Although I was required to read it for my English class, the book's unconventional plot progression kept me from getting bored. However, sometimes the author describes grotesque war happenings with such detailed language that the faint of heart may become too disgusted to continue reading - I know I did.

Those who dislike abstraction or philosophy should probably avoid this book. On the other hand, I would recommend this book to people who like to challenge their beliefs and don't mind when others wax poetic about the mundane because The Things They Carried contradicts popular conceptions of war, and because Tim O' Brien takes great liberty in analyzing certain situations from as many angles as possible and in great depth. 

Chimdi, 15

Rating: 

smileyFind at the Library

Taken

by Erin Bowman

TakenTaken takes place in a society where all boys disappear (The Heist) on their 18th birthday. After his brother's Heist, Gray Weathersby finds a letter addressed to his brother from his deceased mother. This letter opens up doors about Gray and prompts him to discover the secrets beneath his intriguing society. 

I really enjoyed this book. The society was interesting and the story flowed smoothly.

I would recommend this book to anyone who enjoys reading about different kinds of societies embedded with adventure stories. The story is aimed toward a young adult audience, but anyone would enjoy it. 

Chanel, 15

Rating: 

 

The day of their eighteenth birthday innocent boys are taken by a mysterious light from the sky. No one questions it, they just accept it. They call this The Heist. Gray Weathersby, a seventeen year old boy, is merely a couple months away from The Heist. His brother was already taken away from him and he did not want to be next. One day, Gray finds a note from his mother. After reading it, Gray starts to question the Council, his society, his family, and himself. In order to discover the truth, Gray will go on a journey that will answer all his questions.

Taken written by Erin Bowman, is an amazing novel filled with action, adventure, and romance. I enjoyed this book very much and I am very happy I gave the book a chance. I hope you do the same.

I recommend this book to readers who enjoy action/romance books. I also recommend this book to readers who are 13 and up due to the romantic scenes, violence, and crude language.

Sara, 14

Rating: 

smileyFind at the library

Switched

by Amanda Hocking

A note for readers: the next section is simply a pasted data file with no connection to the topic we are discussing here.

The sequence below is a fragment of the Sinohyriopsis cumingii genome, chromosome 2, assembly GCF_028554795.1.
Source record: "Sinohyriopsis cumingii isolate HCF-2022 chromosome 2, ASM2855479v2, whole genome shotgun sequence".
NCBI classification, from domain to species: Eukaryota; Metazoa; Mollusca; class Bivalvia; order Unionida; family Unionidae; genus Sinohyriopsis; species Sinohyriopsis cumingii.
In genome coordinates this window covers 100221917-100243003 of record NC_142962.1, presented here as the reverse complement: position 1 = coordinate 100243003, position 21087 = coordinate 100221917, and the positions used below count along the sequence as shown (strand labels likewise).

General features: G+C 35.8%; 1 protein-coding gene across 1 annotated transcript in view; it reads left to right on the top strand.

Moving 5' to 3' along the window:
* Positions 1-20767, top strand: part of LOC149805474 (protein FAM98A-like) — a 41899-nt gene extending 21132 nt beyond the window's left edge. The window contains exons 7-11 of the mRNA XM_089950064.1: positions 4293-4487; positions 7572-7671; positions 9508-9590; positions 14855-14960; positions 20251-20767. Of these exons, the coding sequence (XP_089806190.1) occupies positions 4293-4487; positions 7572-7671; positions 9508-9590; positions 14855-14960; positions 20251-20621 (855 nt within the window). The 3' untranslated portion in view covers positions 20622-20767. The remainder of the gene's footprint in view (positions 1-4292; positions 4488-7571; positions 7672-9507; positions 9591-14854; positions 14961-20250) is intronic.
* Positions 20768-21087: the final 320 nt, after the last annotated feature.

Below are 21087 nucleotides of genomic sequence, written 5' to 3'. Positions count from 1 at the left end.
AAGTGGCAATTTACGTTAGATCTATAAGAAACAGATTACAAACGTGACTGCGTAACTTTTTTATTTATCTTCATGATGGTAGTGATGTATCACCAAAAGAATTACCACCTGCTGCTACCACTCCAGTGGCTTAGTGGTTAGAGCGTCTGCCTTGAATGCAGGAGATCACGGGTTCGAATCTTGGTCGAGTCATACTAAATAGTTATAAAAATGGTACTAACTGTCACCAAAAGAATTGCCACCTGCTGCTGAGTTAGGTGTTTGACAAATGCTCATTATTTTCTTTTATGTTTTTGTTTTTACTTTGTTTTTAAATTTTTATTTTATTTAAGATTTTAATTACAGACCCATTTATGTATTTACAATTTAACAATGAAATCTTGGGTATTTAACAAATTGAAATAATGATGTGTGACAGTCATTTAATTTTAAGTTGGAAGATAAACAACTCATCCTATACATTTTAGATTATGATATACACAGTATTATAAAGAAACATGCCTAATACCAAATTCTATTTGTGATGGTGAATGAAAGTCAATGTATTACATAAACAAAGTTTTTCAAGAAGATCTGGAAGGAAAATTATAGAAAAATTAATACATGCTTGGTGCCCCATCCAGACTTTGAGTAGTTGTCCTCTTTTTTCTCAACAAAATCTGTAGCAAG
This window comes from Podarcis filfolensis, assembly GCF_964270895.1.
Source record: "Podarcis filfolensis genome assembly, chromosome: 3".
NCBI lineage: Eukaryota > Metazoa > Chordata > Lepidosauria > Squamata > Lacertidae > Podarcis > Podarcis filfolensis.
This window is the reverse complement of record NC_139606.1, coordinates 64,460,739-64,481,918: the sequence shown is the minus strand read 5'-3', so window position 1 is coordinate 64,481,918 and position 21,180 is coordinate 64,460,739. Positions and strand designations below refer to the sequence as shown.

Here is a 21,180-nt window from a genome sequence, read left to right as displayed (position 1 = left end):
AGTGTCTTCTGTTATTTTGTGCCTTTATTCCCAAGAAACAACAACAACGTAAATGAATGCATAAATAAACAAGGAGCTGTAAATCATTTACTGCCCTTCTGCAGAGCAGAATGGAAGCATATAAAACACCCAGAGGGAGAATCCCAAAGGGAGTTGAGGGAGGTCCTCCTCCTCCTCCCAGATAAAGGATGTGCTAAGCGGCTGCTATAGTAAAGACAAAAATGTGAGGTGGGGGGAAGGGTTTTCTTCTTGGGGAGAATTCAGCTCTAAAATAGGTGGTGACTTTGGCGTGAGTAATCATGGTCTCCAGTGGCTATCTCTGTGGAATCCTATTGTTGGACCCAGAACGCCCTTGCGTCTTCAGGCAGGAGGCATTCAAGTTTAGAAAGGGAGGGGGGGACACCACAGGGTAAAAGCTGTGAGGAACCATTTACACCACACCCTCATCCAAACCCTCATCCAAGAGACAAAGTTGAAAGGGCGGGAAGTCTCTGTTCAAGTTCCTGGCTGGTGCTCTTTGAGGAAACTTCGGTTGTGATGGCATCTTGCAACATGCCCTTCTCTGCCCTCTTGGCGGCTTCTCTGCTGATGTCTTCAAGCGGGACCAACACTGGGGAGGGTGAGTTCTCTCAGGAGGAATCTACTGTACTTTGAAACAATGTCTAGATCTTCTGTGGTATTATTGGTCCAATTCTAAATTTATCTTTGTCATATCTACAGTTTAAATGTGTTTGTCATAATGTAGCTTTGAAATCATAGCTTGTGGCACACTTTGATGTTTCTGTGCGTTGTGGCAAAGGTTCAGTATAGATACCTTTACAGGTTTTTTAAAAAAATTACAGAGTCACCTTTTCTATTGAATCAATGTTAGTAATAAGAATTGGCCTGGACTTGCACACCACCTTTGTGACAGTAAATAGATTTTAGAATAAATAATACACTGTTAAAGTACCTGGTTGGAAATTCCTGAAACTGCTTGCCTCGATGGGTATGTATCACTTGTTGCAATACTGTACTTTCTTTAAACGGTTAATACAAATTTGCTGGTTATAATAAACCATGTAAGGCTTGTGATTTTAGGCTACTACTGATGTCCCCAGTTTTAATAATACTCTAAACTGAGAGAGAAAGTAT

SwitchedWendy Everly has always felt like she didn't belong. It might have had to do with the fact that her mother tried to kill her when she was six, screaming that she was a monster. Then, Wendy meets Finn, an attractive boy who seems to know more about Wendy then even she knows. She follows him and starts to discover who she really is and what she is meant to become.

I really enjoyed this book. Personally, when I first started reading it, I couldn't connect to the characters, but as the plot developed and she discovered who she really was, I felt like I could relate to her more.

I would recommend this book to any young-adult reader. It has a very interesting plot, with many twists and turns that you never would've guessed.

 Chanel, 15

Rating: 

smileySuggest the Library purchase this book

The Fault in Our Stars

by John Green

The Fault in Our StarsThe story's general plot went something like this: Two teenagers, both with cancer, meet and find love amidst the trials of their lives.

Being engaging and easy to read makes a big impact on readers, but those redeeming qualities aren't quite enough to bring this book above mediocrity. For starters, the author's portrayal of modern teenagers was completely unrealistic. Take this excerpt of Augustus's monologue: "I'm in love with you, and I know that love is just a shout into the void, and that oblivion is inevitable, and that we're all doomed and that there will come a day when all our labor has been returned to dust, and I know the sun will swallow the only earth we'll ever have, and I am in love with you." Whew. The teenage boy who regularly spouts this kind of stuff on command is hard to find. This is only part of the immense cheesiness and feeling of insincerity that the novel exudes. 

If you are a fan of cheesiness and the cheap emotional roller coaster of most chick flicks, then I recommend staying on top of pop culture and seeing for yourself what the book with the undeserved hype is all about.

Brian, 17

Rating: 

smileyFind at the Library

Torn

by Amanda Hocking

TornIn the sequel to Switched, Wendy Everly learns more about her past and her bloodline than she ever knew possible. She finds out that she has a closer connection to the Vittra, the Trylle enemies, and is forced to choose a side and make life-changing decisions.

I did enjoy this book. It was well written and the story-line was very interesting.  I would recommend this series to many young-adult readers. It was a very interesting book set in the world of the trolls.

Chanel, 15

Rating: 

smileySuggest the Library purchase this book

Page 20 of 43 << < 13 14 15 16 17 18 19 20 21 22 23 24 25 26 27 40 > >>

Categories

Teen Librarian

Have a question?

760-839-4283 or Email Cathy

Search